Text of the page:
He then took the method into the slums of Kyoto. He lived there for several years doing healings on the town beggars. After healing each of these people, he asked that the person start a new life, but he found the same people returning to the streets to beg. He became discouraged to find that the beggars he had healed were still begging instead of making an honest living and he left the slums. Many of the beggars were angry that their physical bodies had been healed which no longer would allow them to make their way as beggars. These free healings only addressed the physical and ignored the healing of their minds and spirits.
Usui also discovered two very important factors:
One, that a person should ask for healing and two, that there should be an exchange of energy for the healer's time. (Exchange of energy & variety of forms).
Then, he began to teach Reiki throughout Japan. It was also at this time that the purpose of the symbols he had experienced in his vision became clear. He would use them to atune people so that they could take teachers, young men who would join line in his travels. During this time he met Chujiro Hayashi, a retired naval officer still on reserve status. Hayashi received his Reiki Master's training from Usui in 1925 and became Usui's successor. Usui made 16 or 18 Reiki Masters before his death in 1930. Hayashi trained teams of Reiki practitioners, both men and women, including 16 Masters in his lifetime. He opened a healing clinic in Tokoyo where healers worked in groups on people who lived at the clinic during their time of healing. It was to Chujiro Hayashi's Shina No Machi clinic that Hawayo Takata, the next important figure in the Reiki story, came for healing in 1935.
Takata, who was a resident of Hawaii, was in Japan visiting her family. She had been scheduled for surgery for gall bladder disease, but had heard a voice tell her the night before surgery, "The operation is not necessary." She heard it again on the operating table while being prepared for the anesthetic, and getting up from it, asked the surgeon if there was another way for her to heal. The doctor told her of Hayashi's clinic and she was taken there the next day.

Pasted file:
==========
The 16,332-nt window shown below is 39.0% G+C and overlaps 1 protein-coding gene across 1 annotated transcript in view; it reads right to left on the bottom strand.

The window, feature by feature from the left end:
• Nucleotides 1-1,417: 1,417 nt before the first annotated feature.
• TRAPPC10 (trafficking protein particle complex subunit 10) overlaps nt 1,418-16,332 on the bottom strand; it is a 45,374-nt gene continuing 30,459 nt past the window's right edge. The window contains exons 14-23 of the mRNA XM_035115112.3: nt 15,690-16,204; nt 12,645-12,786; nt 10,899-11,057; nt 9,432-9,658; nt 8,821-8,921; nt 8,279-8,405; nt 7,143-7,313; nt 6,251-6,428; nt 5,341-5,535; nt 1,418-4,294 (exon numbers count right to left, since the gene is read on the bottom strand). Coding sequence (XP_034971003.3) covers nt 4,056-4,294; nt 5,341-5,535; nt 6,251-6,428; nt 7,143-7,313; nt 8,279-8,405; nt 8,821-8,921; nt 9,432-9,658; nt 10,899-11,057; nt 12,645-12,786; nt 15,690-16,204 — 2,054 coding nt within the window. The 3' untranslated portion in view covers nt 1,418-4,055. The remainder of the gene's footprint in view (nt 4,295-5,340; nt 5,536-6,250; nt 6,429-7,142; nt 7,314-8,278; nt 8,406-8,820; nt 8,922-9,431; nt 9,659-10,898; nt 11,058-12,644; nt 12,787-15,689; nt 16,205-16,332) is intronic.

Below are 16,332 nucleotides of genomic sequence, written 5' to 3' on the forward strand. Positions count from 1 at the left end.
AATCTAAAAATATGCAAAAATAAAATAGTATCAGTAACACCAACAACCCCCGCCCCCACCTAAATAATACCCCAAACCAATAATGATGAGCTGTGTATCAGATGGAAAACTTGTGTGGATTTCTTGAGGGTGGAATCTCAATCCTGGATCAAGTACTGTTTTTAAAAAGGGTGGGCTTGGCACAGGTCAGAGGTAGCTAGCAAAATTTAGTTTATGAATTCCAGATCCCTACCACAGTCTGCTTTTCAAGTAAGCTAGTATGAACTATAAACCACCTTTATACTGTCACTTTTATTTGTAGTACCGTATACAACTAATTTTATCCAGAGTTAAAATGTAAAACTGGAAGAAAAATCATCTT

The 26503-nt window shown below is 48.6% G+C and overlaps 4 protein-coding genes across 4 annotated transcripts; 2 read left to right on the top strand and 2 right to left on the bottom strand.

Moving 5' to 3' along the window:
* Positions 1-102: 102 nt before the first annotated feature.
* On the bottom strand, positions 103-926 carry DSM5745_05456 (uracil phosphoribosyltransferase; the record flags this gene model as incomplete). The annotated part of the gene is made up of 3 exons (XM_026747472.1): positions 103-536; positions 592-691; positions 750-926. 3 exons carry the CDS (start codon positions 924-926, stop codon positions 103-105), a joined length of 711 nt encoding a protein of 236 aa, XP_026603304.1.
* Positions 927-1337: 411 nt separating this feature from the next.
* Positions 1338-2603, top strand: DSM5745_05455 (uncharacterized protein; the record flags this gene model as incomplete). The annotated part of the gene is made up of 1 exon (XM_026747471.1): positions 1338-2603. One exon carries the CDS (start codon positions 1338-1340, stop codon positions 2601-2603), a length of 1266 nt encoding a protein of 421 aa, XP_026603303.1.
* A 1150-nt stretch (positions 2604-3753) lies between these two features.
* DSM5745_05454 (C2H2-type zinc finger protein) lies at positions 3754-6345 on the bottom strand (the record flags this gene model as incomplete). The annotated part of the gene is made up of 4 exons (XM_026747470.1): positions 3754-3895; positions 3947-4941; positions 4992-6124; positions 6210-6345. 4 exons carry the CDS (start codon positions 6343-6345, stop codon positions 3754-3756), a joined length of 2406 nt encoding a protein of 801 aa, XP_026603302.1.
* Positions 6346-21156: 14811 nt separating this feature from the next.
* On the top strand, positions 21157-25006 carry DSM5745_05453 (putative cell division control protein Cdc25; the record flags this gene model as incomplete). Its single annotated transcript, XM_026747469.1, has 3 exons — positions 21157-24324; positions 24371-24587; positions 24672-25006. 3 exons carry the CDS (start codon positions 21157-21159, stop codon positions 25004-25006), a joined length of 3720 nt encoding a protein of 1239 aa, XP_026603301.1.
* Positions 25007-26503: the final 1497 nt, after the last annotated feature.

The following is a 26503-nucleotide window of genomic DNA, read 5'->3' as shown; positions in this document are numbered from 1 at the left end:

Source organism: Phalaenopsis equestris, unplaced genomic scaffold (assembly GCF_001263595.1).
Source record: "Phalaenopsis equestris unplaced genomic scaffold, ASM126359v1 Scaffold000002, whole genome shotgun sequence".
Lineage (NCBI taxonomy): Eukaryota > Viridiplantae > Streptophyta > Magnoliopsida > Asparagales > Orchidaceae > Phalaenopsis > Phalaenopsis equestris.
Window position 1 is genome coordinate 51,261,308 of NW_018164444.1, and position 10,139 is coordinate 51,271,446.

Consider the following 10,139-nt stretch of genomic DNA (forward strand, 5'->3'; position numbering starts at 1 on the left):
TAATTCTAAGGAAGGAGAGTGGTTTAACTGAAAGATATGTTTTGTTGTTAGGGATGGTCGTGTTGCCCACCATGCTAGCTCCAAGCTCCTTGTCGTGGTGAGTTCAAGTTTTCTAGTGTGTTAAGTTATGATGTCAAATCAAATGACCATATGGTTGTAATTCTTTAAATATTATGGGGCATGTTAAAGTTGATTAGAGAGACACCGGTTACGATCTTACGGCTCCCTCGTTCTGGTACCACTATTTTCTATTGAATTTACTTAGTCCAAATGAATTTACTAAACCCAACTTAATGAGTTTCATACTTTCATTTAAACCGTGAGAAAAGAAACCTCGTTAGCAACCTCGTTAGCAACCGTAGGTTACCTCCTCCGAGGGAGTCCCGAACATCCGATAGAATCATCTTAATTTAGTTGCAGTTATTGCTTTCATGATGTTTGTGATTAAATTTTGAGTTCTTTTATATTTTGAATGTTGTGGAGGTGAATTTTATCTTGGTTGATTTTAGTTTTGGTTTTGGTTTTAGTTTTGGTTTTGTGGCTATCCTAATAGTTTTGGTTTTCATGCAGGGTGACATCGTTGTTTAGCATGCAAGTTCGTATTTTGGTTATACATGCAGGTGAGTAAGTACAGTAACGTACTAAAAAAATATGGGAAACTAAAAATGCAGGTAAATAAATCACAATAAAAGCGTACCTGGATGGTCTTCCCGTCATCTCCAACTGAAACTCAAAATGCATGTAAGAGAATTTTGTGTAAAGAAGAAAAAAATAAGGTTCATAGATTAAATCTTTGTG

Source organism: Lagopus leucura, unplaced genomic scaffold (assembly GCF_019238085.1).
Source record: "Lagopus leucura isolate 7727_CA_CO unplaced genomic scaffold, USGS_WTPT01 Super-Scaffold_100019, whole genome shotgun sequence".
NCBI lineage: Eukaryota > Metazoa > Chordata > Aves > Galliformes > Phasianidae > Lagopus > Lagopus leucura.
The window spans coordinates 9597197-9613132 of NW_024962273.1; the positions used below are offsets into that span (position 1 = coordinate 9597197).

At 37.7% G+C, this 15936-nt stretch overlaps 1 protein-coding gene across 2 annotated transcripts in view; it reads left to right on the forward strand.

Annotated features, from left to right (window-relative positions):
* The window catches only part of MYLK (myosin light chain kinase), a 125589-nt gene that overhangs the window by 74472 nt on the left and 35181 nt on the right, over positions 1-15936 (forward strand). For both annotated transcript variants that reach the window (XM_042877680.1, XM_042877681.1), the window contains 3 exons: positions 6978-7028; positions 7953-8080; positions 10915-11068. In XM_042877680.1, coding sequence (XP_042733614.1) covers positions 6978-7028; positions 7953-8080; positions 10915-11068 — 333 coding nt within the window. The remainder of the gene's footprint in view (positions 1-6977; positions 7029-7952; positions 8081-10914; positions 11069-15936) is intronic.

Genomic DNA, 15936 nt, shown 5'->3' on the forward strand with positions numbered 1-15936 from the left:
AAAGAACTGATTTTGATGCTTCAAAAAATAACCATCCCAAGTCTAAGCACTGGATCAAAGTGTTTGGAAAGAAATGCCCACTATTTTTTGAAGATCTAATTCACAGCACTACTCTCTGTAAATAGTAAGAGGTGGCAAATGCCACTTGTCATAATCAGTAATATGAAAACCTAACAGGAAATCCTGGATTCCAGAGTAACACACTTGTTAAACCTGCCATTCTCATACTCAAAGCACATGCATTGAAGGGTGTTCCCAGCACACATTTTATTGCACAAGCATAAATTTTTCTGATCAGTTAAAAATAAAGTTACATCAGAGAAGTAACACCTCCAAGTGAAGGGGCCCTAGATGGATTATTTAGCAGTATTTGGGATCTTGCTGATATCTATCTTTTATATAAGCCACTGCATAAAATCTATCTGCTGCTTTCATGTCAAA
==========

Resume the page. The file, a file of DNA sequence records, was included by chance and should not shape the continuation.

Takata lived at the clinic and was completely healed in body, mind and spirit in four months. She asked to be trained in Reiki but at first was refused because Hayashi was not in favor of Reiki leaving Japan at that time. Eventually he relented and Takata received her Reiki I training in Spring 1936. She joined the teams of healers at the clinic and received her Reiki II in 1937. After living in Japan for two years, Takata returned to Hawaii.
In 1938, Hayashi visited Takata in Hawaii where they went on a lecture tour together. It was at this time, February 22, 1938, that Takata received her Mastership from Hayashi. He announced that Takata was to be his successor and instructed her not to give Reiki attunements away without charge. He also told her that when he summoned her, she was to go to Japan immediately. In 1941, Takata awoke one morning to see a vision of Hayashi standing at the foot of her bed. She knew this was the summons that she was expecting, and took the next available boat to Japan.
When she arrived at the clinic in Japan, Hayashi and other Reiki Masters were present. He announced to them that there was a great war coming and that the clinic would be closed. He was concerned that Reiki would be lost altogether, and therefore, wanted a foreigner, Takata, to be his successor. Hayashi knew that he would be called to service since he was a navel reserve officer and he decided to accept his own death instead. On May 10, 1941, in the presence of his students, Chujiro Hayashi stopped his own heart from beating and died. The war he had predicted was World War II. The clinic was taken over during the occupation and Reiki was no longer available in Japan.
Takata was the means by which Reiki survived. She brought it to Hawaii, then to the mainland United States, and finally to Canada and Europe. She trained hundreds of people in the Reiki healing system before her death at the age of eighty on December 11, 1980. Many times she would train members of the family of a seriously ill person if they were not strong enough to take it themselves. Her students were not allowed to take notes, and her instruction on healing positions varied from time to time. The trainings themselves were not identical from student to student, which may account for the variants in Reiki treatments today.